ANCHORAGE — The Anchorage School Board approved a three-year contract with teachers Monday and clarified the gift policy for parents who want to give them a little more.
The Anchorage Daily News reports the contract calls for a $1,800 salary increase in the first year, a 2 percent raise the second year, and a 3 percent increase the third year.
Union members have already ratified the contract. The district has 5,500 employees.
The board also decided to re-emphasize the ethics policy on gifts. It says teachers may not accept gifts “if it can be reasonably inferred that the gift is intended to influence the employee’s independence of judgment.” Gifts are not expected, and if they are given, it’s better to give them to classrooms, the school, the district or the Anchorage Schools Foundation.
Gifts worth more than $50 must be declared to the teacher’s supervisor and to the city clerk.
The city’s Board of Ethics reviewed teacher gift-disclosure forms earlier this year and recommended in February that the district tighten its policy. The ethics board recommended a $50 limit per gift and no more than $100 in a year from a single student or parent.
About 75 presents were reported to the Municipal Clerk’s office for 2009, said Eric Tollefsen, the district’s head of human resources.
Presents included a $100 bill, a $135 pair of Dansko shoes and a $100 gift card for Nordstrom. Local lawyer Bill Bittner donated the $450 airplane ticket to teacher Sharon Brooks at Chugach Optional, where his child goes to school.
Leah Dubber at Hanshew Middle School said big gifts are few and far between. At the end of this year, she got a loaf of bread, a strawberry plant and a travel mug.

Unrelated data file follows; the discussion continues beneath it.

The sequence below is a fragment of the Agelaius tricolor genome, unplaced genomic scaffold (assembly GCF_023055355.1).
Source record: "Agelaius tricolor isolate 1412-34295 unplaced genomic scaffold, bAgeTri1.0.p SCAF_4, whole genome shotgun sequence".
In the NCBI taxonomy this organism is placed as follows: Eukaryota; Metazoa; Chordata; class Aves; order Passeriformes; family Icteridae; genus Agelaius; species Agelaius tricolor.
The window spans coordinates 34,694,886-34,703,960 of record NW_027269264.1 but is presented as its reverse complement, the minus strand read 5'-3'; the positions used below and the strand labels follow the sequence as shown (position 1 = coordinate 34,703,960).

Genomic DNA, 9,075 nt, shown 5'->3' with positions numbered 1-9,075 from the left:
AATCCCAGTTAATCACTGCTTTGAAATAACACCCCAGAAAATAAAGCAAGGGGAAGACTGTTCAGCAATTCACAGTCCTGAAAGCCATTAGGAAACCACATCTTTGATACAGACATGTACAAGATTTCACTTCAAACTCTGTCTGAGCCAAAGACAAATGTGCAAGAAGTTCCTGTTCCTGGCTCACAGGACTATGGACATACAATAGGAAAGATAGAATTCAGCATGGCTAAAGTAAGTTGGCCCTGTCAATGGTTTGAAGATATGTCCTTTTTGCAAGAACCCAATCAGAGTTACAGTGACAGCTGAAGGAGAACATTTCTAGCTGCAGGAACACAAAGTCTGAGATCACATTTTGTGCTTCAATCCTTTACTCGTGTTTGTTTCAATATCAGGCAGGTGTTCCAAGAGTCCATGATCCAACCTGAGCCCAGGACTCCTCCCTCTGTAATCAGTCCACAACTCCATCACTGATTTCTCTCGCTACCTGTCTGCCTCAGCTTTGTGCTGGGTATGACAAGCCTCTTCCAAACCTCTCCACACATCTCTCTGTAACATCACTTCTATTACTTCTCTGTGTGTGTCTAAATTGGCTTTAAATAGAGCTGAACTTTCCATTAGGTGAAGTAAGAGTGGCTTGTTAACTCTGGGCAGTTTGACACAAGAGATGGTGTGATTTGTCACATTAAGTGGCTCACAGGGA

“A travel mug? How cute is that?” said the social studies teacher. “They see me drinking tea. That’s thoughtful and sweet, and they are very proud of that,” she said. “It’s not a kickback, they definitely know better. It’s precious to me that anyone would even think about me outside of the school day.”
Last year she received a $100 gift certificate to a spa. The students wanted to thank her for spending a Saturday with them for an academic presentation.
Sabrina Oyster at Trailside Elementary received a $300 gold and diamond ring from the parents of a student at the end of last school year.
“She was a good teacher,” said Sajjad Sumbal, on behalf of the family that gave the teacher the present. “And we own a jewelry shop, so we don’t think (in terms) other than jewelry.” “She helped the kid a lot, he was learning to speak English,” Sumbal said of his nephew who speaks Pakistani at home.
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